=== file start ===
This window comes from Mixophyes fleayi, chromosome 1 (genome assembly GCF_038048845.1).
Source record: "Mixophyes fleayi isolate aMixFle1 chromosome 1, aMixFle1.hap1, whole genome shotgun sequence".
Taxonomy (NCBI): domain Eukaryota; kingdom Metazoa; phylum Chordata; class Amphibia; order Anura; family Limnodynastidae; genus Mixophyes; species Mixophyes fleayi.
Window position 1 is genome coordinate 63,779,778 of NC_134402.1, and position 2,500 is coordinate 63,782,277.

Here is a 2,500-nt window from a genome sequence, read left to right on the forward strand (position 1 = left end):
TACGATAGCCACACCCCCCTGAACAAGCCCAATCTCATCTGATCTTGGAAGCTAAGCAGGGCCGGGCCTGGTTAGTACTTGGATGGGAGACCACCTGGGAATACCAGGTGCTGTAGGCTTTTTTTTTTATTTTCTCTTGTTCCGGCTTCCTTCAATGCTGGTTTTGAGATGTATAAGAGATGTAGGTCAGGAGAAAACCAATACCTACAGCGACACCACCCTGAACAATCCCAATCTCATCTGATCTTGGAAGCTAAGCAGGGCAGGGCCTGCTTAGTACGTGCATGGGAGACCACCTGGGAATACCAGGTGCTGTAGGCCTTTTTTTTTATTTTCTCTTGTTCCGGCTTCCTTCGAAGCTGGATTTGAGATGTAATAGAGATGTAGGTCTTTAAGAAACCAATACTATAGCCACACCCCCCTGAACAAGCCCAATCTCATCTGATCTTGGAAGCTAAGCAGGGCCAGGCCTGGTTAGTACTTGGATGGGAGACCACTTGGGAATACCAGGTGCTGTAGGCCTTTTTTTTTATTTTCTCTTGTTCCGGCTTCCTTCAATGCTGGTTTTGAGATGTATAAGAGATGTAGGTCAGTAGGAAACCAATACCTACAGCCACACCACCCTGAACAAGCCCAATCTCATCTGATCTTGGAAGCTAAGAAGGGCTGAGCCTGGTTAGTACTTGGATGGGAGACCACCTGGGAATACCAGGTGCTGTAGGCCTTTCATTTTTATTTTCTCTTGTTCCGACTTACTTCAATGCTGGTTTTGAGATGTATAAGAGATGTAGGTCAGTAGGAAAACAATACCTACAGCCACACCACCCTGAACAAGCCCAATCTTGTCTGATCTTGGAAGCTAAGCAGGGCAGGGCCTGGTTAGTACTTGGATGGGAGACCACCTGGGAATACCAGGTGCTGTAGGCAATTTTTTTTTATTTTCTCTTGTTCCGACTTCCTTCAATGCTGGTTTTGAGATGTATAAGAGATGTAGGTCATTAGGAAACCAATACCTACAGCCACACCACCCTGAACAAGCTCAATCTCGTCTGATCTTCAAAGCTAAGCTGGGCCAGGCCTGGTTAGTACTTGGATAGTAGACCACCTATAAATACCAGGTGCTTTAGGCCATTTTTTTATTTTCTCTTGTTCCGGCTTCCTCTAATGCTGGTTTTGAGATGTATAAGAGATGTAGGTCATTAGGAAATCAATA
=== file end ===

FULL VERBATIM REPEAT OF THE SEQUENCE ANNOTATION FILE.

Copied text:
This window comes from Mixophyes fleayi, chromosome 1 (genome assembly GCF_038048845.1).
Source record: "Mixophyes fleayi isolate aMixFle1 chromosome 1, aMixFle1.hap1, whole genome shotgun sequence".
Taxonomy (NCBI): domain Eukaryota; kingdom Metazoa; phylum Chordata; class Amphibia; order Anura; family Limnodynastidae; genus Mixophyes; species Mixophyes fleayi.
Window position 1 is genome coordinate 63,779,778 of NC_134402.1, and position 2,500 is coordinate 63,782,277.

Here is a 2,500-nt window from a genome sequence, read left to right on the forward strand (position 1 = left end):
TACGATAGCCACACCCCCCTGAACAAGCCCAATCTCATCTGATCTTGGAAGCTAAGCAGGGCCGGGCCTGGTTAGTACTTGGATGGGAGACCACCTGGGAATACCAGGTGCTGTAGGCTTTTTTTTTTATTTTCTCTTGTTCCGGCTTCCTTCAATGCTGGTTTTGAGATGTATAAGAGATGTAGGTCAGGAGAAAACCAATACCTACAGCGACACCACCCTGAACAATCCCAATCTCATCTGATCTTGGAAGCTAAGCAGGGCAGGGCCTGCTTAGTACGTGCATGGGAGACCACCTGGGAATACCAGGTGCTGTAGGCCTTTTTTTTTATTTTCTCTTGTTCCGGCTTCCTTCGAAGCTGGATTTGAGATGTAATAGAGATGTAGGTCTTTAAGAAACCAATACTATAGCCACACCCCCCTGAACAAGCCCAATCTCATCTGATCTTGGAAGCTAAGCAGGGCCAGGCCTGGTTAGTACTTGGATGGGAGACCACTTGGGAATACCAGGTGCTGTAGGCCTTTTTTTTTATTTTCTCTTGTTCCGGCTTCCTTCAATGCTGGTTTTGAGATGTATAAGAGATGTAGGTCAGTAGGAAACCAATACCTACAGCCACACCACCCTGAACAAGCCCAATCTCATCTGATCTTGGAAGCTAAGAAGGGCTGAGCCTGGTTAGTACTTGGATGGGAGACCACCTGGGAATACCAGGTGCTGTAGGCCTTTCATTTTTATTTTCTCTTGTTCCGACTTACTTCAATGCTGGTTTTGAGATGTATAAGAGATGTAGGTCAGTAGGAAAACAATACCTACAGCCACACCACCCTGAACAAGCCCAATCTTGTCTGATCTTGGAAGCTAAGCAGGGCAGGGCCTGGTTAGTACTTGGATGGGAGACCACCTGGGAATACCAGGTGCTGTAGGCAATTTTTTTTTATTTTCTCTTGTTCCGACTTCCTTCAATGCTGGTTTTGAGATGTATAAGAGATGTAGGTCATTAGGAAACCAATACCTACAGCCACACCACCCTGAACAAGCTCAATCTCGTCTGATCTTCAAAGCTAAGCTGGGCCAGGCCTGGTTAGTACTTGGATAGTAGACCACCTATAAATACCAGGTGCTTTAGGCCATTTTTTTATTTTCTCTTGTTCCGGCTTCCTCTAATGCTGGTTTTGAGATGTATAAGAGATGTAGGTCATTAGGAAATCAATA